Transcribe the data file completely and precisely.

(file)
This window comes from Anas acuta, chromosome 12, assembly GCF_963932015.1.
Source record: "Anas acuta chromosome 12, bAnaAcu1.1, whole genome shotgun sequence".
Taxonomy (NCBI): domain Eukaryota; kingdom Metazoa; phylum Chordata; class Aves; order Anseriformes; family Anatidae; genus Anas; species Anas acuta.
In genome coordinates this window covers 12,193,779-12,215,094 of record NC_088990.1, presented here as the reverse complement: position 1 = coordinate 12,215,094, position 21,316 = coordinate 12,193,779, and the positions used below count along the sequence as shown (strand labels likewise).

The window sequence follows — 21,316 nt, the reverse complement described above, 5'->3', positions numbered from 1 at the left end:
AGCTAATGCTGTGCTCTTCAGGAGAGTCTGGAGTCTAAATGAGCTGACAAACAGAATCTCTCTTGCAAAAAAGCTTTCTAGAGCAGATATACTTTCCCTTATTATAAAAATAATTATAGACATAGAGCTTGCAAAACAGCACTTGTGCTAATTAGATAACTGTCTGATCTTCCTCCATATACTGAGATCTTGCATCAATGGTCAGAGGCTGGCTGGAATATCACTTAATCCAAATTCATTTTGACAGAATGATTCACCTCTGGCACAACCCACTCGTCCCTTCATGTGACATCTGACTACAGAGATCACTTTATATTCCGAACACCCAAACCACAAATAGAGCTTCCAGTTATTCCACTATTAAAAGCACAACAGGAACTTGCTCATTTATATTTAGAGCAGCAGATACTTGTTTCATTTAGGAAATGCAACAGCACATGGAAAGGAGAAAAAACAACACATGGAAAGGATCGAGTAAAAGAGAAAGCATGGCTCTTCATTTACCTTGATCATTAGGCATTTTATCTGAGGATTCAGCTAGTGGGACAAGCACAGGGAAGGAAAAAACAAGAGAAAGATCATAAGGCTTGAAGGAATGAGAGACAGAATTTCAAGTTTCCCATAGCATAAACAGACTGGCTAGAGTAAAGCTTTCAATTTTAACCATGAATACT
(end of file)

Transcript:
This window comes from Anas acuta, chromosome 12, assembly GCF_963932015.1.
Source record: "Anas acuta chromosome 12, bAnaAcu1.1, whole genome shotgun sequence".
Taxonomy (NCBI): domain Eukaryota; kingdom Metazoa; phylum Chordata; class Aves; order Anseriformes; family Anatidae; genus Anas; species Anas acuta.
In genome coordinates this window covers 12,193,779-12,215,094 of record NC_088990.1, presented here as the reverse complement: position 1 = coordinate 12,215,094, position 21,316 = coordinate 12,193,779, and the positions used below count along the sequence as shown (strand labels likewise).

The window sequence follows — 21,316 nt, the reverse complement described above, 5'->3', positions numbered from 1 at the left end:
AGCTAATGCTGTGCTCTTCAGGAGAGTCTGGAGTCTAAATGAGCTGACAAACAGAATCTCTCTTGCAAAAAAGCTTTCTAGAGCAGATATACTTTCCCTTATTATAAAAATAATTATAGACATAGAGCTTGCAAAACAGCACTTGTGCTAATTAGATAACTGTCTGATCTTCCTCCATATACTGAGATCTTGCATCAATGGTCAGAGGCTGGCTGGAATATCACTTAATCCAAATTCATTTTGACAGAATGATTCACCTCTGGCACAACCCACTCGTCCCTTCATGTGACATCTGACTACAGAGATCACTTTATATTCCGAACACCCAAACCACAAATAGAGCTTCCAGTTATTCCACTATTAAAAGCACAACAGGAACTTGCTCATTTATATTTAGAGCAGCAGATACTTGTTTCATTTAGGAAATGCAACAGCACATGGAAAGGAGAAAAAACAACACATGGAAAGGATCGAGTAAAAGAGAAAGCATGGCTCTTCATTTACCTTGATCATTAGGCATTTTATCTGAGGATTCAGCTAGTGGGACAAGCACAGGGAAGGAAAAAACAAGAGAAAGATCATAAGGCTTGAAGGAATGAGAGACAGAATTTCAAGTTTCCCATAGCATAAACAGACTGGCTAGAGTAAAGCTTTCAATTTTAACCATGAATACT